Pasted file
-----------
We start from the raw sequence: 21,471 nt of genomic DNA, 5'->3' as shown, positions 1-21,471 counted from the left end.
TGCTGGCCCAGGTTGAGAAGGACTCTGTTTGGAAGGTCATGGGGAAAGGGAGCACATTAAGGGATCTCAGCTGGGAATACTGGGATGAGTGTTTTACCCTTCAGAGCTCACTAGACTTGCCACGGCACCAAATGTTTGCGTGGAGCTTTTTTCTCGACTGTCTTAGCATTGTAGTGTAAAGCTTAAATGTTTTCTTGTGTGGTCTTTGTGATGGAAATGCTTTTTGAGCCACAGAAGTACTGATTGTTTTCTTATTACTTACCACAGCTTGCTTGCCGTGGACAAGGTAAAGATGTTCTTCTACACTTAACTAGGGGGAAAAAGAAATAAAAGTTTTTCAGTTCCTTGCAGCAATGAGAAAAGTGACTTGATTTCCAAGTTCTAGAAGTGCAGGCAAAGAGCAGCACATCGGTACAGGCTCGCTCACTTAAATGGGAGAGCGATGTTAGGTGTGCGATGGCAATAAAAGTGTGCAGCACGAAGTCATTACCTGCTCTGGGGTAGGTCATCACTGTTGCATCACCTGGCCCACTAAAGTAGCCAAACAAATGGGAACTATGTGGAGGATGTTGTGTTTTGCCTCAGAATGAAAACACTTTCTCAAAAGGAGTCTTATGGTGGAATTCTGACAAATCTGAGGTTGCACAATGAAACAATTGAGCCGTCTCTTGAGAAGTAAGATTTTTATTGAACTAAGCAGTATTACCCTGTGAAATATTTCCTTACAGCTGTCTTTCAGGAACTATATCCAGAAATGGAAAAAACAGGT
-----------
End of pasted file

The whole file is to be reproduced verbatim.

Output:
We start from the raw sequence: 21,471 nt of genomic DNA, 5'->3' as shown, positions 1-21,471 counted from the left end.
TGCTGGCCCAGGTTGAGAAGGACTCTGTTTGGAAGGTCATGGGGAAAGGGAGCACATTAAGGGATCTCAGCTGGGAATACTGGGATGAGTGTTTTACCCTTCAGAGCTCACTAGACTTGCCACGGCACCAAATGTTTGCGTGGAGCTTTTTTCTCGACTGTCTTAGCATTGTAGTGTAAAGCTTAAATGTTTTCTTGTGTGGTCTTTGTGATGGAAATGCTTTTTGAGCCACAGAAGTACTGATTGTTTTCTTATTACTTACCACAGCTTGCTTGCCGTGGACAAGGTAAAGATGTTCTTCTACACTTAACTAGGGGGAAAAAGAAATAAAAGTTTTTCAGTTCCTTGCAGCAATGAGAAAAGTGACTTGATTTCCAAGTTCTAGAAGTGCAGGCAAAGAGCAGCACATCGGTACAGGCTCGCTCACTTAAATGGGAGAGCGATGTTAGGTGTGCGATGGCAATAAAAGTGTGCAGCACGAAGTCATTACCTGCTCTGGGGTAGGTCATCACTGTTGCATCACCTGGCCCACTAAAGTAGCCAAACAAATGGGAACTATGTGGAGGATGTTGTGTTTTGCCTCAGAATGAAAACACTTTCTCAAAAGGAGTCTTATGGTGGAATTCTGACAAATCTGAGGTTGCACAATGAAACAATTGAGCCGTCTCTTGAGAAGTAAGATTTTTATTGAACTAAGCAGTATTACCCTGTGAAATATTTCCTTACAGCTGTCTTTCAGGAACTATATCCAGAAATGGAAAAAACAGGT